Recently there was sent to me by the Reformed Fellowship of Canada a neatly printed 64-page booklet entitled Five Essays On Christian Education. Along with the booklet came a request for a review—a request I am happy to honor. In fact, I consider this booklet worthy of attention in our editorial columns rather than in our somewhat irregular book review department.
As the title indicates, this book consists of five chapters. The first is written by a Rev. H. van Dyken and is entitled “Covenantally Ours.” The next three are written by Mr. Gerald Bonekamp, a Christian school principal. They are entitled: “The Informal Christian School,” “Authority: Behind the Classroom Door,” and “Response Revealed—In Retrospect.” The last chapter is written by another Christian school principal, Mr. H. Bergsma, and is entitled “Christian Education: What About the Future?” The chapter on “Authority: Behind the Classroom Door” is perhaps already known to some of our readers; it received rather wide distribution in mimeographed form.
Why do I recommend this booklet?
For the most part, the booklet is in the nature of a warning against the attempts of the AACS to infiltrate the Christian schools of the National Union of Christian Schools. Those of our people who still send their children to these schools and participate in the operation of these schools may profit directly from these chapters, especially from those written by Mr. Bonekamp, who does a rather thorough job of exposing the dangerous views of the AACS with respect to Christian education. Also the parents, board members, and teachers of our Protestant Reformed Christian Schools, however, may be instructed by these chapters—not only with respect to the errors of the AACS but also with respect to some important positive aspects of parental education and with respect to the proper place and function of parents, boards, and staff in the operation of the school.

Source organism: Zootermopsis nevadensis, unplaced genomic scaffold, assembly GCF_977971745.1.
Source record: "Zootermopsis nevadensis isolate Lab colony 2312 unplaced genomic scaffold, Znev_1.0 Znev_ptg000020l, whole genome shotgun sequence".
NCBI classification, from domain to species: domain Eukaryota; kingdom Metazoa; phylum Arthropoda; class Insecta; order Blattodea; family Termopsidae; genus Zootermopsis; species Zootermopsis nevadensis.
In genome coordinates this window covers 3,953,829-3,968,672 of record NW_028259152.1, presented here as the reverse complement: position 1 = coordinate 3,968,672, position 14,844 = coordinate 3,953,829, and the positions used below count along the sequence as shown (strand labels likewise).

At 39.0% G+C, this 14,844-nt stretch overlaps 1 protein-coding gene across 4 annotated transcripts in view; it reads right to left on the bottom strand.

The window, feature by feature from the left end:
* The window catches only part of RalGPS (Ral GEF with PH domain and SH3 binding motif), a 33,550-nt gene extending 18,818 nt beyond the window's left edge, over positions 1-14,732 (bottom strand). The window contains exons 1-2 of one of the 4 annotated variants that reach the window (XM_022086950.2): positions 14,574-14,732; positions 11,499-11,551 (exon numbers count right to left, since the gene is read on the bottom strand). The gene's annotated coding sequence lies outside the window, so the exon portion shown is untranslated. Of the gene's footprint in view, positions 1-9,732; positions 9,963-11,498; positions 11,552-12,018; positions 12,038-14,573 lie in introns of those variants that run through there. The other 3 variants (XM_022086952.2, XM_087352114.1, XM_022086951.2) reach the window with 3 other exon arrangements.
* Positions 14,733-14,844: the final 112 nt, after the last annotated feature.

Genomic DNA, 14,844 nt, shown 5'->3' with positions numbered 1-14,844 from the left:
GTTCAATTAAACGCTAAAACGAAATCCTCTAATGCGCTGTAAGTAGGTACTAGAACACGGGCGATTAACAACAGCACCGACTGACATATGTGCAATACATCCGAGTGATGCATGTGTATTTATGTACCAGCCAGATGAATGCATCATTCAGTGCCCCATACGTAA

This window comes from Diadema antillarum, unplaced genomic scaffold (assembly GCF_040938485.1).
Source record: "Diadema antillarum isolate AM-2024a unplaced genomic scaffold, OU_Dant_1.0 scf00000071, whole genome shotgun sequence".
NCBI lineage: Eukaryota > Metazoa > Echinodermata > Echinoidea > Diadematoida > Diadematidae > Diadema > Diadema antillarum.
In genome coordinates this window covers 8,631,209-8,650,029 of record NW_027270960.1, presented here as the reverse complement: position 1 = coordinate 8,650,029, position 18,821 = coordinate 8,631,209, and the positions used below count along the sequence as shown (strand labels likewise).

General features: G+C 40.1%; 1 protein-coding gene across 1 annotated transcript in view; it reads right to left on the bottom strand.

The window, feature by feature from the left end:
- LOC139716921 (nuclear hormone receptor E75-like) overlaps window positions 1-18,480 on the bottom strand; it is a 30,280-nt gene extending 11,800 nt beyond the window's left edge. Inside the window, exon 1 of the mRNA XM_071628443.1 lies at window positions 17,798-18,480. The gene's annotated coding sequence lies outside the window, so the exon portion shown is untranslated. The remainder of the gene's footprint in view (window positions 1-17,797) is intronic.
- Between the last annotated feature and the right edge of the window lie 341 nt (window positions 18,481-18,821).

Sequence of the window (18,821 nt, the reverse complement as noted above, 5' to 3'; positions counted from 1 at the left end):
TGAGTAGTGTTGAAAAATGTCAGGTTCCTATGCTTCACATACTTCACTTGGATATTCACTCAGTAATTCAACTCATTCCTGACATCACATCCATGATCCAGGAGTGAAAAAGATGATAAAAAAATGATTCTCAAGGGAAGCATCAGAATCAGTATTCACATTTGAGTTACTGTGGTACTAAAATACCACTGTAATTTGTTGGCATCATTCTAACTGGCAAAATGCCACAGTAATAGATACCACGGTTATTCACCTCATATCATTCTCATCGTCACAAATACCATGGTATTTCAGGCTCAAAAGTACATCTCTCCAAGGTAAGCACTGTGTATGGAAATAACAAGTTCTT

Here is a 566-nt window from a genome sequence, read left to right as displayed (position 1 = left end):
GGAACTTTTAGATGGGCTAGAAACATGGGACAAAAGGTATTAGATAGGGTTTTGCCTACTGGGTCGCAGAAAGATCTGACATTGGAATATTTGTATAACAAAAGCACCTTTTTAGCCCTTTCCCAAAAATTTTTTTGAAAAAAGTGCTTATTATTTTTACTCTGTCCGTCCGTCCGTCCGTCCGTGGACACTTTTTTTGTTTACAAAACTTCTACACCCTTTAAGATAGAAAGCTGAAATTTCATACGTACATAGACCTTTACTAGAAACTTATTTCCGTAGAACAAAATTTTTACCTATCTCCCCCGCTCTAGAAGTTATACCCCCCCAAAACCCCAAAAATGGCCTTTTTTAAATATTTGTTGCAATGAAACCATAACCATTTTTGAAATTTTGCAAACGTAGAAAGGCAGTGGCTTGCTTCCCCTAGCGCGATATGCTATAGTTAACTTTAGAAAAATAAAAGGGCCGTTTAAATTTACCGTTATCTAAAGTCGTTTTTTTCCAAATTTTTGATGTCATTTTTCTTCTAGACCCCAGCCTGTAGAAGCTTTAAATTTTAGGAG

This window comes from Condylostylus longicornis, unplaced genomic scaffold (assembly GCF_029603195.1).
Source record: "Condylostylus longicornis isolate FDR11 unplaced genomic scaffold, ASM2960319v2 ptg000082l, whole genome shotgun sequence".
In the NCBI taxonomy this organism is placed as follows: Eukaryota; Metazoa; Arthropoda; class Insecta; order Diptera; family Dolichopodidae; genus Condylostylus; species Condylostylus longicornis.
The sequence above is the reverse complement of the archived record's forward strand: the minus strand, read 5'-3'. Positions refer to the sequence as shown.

If I may offer some negative criticism, it is this, that the first chapter, which undoubtedly purposes to furnish a covenantal basis for Christian education, is the weakest. It suffers from vagueness, from a lack of proper definition of the covenant and of the place of the children of believers in the covenant, and from some erroneous ideas (such as that of the covenant of works). One more suggestion: the writers of these chapters could have been identified and introduced to the readers. I hardly think they are so well known as to need no introduction.
However, I suggest that you spend 75¢ for a copy of this brochure. It can be obtained for this price from: The Reformed Fellowship of Canada, 242 Elmhurst Drive, Rexdale, Ontario, Canada. Follow up your reading of Prof. Hanko’s “The AACS and the Kingdom” by reading of this worthwhile and well-documented critique.